"Abso-fucking-lute-total-complete-unfettered-pure-grade-A-can-lick-the-chrome-off-a-bumper-freedom."

          Personally, I will accept ZERO losses of freedom for even real gains in security. Not perceived gains mind you, REAL tangible gains.

          You are correct in that solving terrorism is not an easy thing to do. Solving Islamic fundamentalist terrorism is easier to solve than just plain old "terrorism" though. I know some may want to give me a Troll modifier for what I say next, but think about what I am saying for a second....

          I am PERFECTLY willing to go and KILL absolutely every one and everything affecting my freedom. Just point the direction. If a politician says to me that I have to lose freedom, privacy, and anonymity due to some enemy out there, I will respond with this question, "Can we just go kill them instead?".

          The problem with being evolved and having limits is that there are others out there not willing to play by the rules of your game. Sometimes you have to fight for your freedoms, to fight for peace, as crazy and sad as that sounds.

          If the entire Middle East has to become a huge field of glass to save the world for the rest of us, then so be it. Human history is littered with far more brutal events than something like that happening anyways.

          I know how bad that sounds, but I just refuse to live with a high-colonic-super-duty-surveillance system shoved up my ass to deliver questionable gains in security in return for unquestionable losses of my freedom. Whatever happened to fighting for your freedom? I thought that was the American Way right?

          • by lena_10326 (1100441) on Friday May 30, 2008 @09:46PM (#23606705) Homepage

            I don't really agree with everything you said, but the Troll modifier was completely unwarranted.
            I know. Jesus H. Christ. WTF. The idiots mod'ding on here are getting rather out of hand. My post was so NOT troll.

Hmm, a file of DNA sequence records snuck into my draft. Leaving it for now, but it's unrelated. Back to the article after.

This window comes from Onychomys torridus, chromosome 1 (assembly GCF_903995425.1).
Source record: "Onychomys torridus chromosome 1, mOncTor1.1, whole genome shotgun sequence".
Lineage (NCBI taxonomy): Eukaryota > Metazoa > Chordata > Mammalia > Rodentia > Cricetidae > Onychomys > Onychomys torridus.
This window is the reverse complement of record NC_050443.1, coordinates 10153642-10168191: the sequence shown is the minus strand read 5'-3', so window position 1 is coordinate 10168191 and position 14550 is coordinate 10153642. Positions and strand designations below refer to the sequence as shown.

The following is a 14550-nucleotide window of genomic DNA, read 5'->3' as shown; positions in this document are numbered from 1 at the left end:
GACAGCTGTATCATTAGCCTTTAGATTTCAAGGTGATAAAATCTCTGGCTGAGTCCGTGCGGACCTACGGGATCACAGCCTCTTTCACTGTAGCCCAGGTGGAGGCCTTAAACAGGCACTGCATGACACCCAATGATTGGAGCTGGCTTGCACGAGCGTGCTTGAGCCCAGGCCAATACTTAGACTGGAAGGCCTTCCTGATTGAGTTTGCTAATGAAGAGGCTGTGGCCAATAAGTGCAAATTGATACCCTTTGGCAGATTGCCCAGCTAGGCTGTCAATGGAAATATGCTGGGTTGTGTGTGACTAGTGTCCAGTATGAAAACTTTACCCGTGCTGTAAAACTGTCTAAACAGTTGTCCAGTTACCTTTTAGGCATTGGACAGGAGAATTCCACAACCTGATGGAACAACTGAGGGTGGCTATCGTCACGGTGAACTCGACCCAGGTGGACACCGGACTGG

Anyway. Back to business and on to your your reply.

            Personally, I will accept ZERO losses of freedom for even real gains in security. Not perceived gains mind you, REAL tangible gains.
            It's too late. In 2008, you can be stopped, required to show your 'papers' (driver's license), questioned and interrogated, threatened with guns, shot, arrested, and taken into custody without committing any crime. How? By police. There are so many laws on the books that at any given moment in time you are guilty of something, even if it's a matter of interpretation and you eventually get off, it can still happen causing you grief, humiliation, financial loss, and wasted time. The depressing part is it's worsening by the month.

            I am PERFECTLY willing to go and KILL absolutely every one and everything affecting my freedom. Just point the direction. If a politician says to me that I have to lose freedom, privacy, and anonymity due to some enemy out there, I will respond with this question, "Can we just go kill them instead?".
            My stance would not be so aggressive. I would draw the line at our borders. Inside our borders, yes, but outside no. I don't feel invading other countries to root out 'tarrists' and thus create new 'tarrists' is a wise plan of action, nor is losing our moral ground.

            Whatever happened to fighting for your freedom? I thought that was the American Way right?
            We all have different definitions of fighting though.

    • by smclean (521851) on Friday May 30, 2008 @12:54PM (#23601487) Homepage
      Or just use encryption. To me, that's what is so baffling about the government privacy crackdowns. If anyone who was even remotely well informed wanted to communicate in private, they'd use strong encryption. I guess once someone uses encryption, they get an Indian military intelligence unit parked outside their door.
      • by Anonymous Coward on Friday May 30, 2008 @01:16PM (#23601833)
        Or just use encryption. To me, that's what is so baffling about the government privacy crackdowns. If anyone who was even remotely well informed wanted to communicate in private, they'd use strong encryption. I guess once someone uses encryption, they get an Indian military intelligence unit parked outside their door.